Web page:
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INFORMACJE O AUTORZE

Elżbieta Sroka

The author (PhD) is an assistant professor at the Institute of Information Sciences of Pedagogical University of Krakow a Senior Specialist at Łukasiewicz-EMAG, and certified UX designer. She specializes in testing information users, designing user-friendly websites and mobile applications, and digitalization and application of new technologies with respect to their accessibility to persons with disabilities. She has taken part in projects focused on fighting social exclusion and developing new technologies in society.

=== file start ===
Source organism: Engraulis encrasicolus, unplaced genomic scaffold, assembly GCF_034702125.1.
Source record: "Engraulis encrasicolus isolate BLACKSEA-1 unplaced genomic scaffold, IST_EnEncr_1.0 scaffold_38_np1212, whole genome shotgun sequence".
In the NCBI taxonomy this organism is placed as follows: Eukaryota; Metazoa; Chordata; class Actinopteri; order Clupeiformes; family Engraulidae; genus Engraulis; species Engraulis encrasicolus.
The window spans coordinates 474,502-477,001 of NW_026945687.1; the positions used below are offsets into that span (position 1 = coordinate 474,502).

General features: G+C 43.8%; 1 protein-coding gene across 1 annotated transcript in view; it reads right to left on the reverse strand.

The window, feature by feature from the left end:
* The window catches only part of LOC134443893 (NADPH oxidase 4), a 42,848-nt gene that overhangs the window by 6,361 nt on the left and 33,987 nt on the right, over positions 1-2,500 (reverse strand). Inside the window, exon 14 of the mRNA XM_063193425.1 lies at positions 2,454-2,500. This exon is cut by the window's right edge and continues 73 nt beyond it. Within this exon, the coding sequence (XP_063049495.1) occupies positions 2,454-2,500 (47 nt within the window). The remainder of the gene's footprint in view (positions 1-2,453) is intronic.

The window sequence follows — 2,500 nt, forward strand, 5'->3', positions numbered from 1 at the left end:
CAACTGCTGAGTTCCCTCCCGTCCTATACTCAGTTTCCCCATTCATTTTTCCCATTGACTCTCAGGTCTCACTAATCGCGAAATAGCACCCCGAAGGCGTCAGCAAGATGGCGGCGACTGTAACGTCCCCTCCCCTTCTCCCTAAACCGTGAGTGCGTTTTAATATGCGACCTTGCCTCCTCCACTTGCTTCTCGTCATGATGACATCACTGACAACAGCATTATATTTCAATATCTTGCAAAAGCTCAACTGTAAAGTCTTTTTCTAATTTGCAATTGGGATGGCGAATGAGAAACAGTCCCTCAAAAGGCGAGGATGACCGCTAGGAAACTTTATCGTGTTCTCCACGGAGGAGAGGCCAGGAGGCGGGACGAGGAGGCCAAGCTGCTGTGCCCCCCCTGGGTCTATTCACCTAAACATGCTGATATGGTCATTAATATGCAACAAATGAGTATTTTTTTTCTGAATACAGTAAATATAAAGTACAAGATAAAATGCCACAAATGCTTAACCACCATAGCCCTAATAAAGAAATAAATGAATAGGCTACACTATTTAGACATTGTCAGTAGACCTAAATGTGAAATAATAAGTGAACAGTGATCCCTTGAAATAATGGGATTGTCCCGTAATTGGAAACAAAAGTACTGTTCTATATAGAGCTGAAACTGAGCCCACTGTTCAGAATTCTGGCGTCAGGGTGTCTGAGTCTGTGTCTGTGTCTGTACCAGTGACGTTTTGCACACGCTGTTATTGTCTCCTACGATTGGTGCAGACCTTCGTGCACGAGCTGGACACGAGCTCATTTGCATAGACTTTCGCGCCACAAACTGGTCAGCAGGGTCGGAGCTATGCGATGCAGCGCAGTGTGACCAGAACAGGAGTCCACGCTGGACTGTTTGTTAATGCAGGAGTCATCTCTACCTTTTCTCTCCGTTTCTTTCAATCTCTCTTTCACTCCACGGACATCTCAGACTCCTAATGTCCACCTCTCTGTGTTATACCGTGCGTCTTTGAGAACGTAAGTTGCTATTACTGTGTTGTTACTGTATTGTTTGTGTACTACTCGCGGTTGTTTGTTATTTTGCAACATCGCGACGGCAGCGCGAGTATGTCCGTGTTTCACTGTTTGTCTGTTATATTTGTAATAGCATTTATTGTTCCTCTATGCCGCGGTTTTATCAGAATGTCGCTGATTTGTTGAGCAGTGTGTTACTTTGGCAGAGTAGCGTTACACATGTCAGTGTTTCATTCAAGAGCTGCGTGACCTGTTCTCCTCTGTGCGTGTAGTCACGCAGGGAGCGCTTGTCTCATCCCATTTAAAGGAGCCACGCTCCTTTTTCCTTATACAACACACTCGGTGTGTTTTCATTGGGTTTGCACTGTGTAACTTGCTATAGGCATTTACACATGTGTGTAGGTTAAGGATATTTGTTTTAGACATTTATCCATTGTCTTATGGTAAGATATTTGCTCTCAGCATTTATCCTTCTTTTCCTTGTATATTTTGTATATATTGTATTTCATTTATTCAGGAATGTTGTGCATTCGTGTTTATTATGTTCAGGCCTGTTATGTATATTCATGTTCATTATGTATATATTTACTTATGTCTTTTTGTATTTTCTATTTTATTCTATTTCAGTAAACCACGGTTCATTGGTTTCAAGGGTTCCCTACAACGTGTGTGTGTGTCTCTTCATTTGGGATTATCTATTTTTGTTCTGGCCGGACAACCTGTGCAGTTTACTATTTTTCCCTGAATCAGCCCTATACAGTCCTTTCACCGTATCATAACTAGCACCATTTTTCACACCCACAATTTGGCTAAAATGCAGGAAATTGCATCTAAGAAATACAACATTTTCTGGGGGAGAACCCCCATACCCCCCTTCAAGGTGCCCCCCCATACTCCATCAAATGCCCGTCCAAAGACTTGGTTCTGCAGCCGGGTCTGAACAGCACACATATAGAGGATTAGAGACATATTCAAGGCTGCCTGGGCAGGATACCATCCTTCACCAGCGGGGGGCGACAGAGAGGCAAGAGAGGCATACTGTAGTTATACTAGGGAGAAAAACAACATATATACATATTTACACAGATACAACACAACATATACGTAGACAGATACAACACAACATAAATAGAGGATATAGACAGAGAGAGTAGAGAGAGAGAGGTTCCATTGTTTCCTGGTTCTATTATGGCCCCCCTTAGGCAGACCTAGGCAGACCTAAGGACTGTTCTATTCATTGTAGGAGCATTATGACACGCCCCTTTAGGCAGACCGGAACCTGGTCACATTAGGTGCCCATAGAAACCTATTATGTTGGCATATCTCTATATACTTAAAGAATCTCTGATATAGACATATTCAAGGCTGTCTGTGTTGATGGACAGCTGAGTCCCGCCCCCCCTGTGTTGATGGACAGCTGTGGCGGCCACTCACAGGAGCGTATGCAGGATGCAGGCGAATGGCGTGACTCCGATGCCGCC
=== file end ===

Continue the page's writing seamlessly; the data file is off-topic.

Informacje o artykule

DOI: https://doi.org/10.15219/em94.1559

W wersji drukowanej czasopisma artykuł znajduje się na s. 55-64.

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Jak cytować

Sroka, E. (2022). Infographics in social media. Selected issues. e-mentor, 2(94), 55-64. https://doi.org/10.15219/em94.1559

Przypisy

1 You can write a post using words and hashtags connected with the post subject. But, on the other hand, you can also write a post on a completely different topic and use an off-topic hashtag . And this could be the reason why some results are completely unnecessary. For: Hrabiec-Hojda, P. (2017, May 5). Wyszukiwanie informacji na Twitterze krok po kroku. Rynek Informacji. https://rynekinform...